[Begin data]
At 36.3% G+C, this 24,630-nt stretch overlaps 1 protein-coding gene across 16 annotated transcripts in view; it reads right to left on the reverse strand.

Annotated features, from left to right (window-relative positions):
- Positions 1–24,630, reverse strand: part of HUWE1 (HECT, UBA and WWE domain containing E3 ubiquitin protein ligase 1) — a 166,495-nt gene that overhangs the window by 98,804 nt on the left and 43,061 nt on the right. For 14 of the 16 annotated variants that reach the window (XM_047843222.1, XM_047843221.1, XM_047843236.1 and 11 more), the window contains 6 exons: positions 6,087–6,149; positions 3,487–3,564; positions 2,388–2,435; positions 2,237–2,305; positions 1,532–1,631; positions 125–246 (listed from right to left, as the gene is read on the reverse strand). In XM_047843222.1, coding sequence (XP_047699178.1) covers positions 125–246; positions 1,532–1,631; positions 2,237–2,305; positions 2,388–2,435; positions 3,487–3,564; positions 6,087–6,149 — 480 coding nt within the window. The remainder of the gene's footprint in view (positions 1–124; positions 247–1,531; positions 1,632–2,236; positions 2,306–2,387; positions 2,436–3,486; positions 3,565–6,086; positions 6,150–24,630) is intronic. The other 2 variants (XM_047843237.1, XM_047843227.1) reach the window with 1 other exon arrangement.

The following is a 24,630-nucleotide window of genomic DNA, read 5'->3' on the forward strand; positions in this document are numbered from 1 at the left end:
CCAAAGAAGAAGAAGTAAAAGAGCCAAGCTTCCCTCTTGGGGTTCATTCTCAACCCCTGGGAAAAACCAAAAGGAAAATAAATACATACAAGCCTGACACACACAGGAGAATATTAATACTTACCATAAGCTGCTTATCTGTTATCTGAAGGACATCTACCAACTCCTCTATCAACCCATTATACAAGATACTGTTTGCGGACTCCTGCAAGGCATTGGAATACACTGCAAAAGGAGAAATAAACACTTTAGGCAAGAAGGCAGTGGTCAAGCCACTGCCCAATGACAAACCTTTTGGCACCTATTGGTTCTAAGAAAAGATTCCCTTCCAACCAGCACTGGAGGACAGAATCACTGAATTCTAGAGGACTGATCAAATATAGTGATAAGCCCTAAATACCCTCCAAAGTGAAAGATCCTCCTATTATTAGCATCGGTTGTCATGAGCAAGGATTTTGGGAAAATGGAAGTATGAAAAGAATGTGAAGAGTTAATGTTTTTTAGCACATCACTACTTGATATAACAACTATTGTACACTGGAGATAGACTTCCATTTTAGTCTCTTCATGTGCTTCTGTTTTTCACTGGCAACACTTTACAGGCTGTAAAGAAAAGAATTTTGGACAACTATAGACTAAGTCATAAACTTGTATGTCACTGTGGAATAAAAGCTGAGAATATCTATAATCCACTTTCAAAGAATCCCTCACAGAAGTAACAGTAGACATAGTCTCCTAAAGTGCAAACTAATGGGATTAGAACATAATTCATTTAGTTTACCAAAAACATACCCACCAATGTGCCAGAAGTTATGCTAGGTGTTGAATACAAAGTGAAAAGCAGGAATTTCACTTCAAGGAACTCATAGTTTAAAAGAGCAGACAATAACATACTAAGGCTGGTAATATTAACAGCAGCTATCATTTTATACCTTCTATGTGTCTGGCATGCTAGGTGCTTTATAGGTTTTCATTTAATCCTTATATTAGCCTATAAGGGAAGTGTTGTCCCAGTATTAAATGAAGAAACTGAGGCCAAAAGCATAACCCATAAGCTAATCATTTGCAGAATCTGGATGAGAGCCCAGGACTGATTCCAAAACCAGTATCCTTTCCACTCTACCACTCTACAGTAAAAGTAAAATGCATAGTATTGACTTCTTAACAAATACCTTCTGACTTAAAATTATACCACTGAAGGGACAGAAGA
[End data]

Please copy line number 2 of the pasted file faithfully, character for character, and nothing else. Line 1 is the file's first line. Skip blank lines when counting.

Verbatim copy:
Annotated features, from left to right (window-relative positions):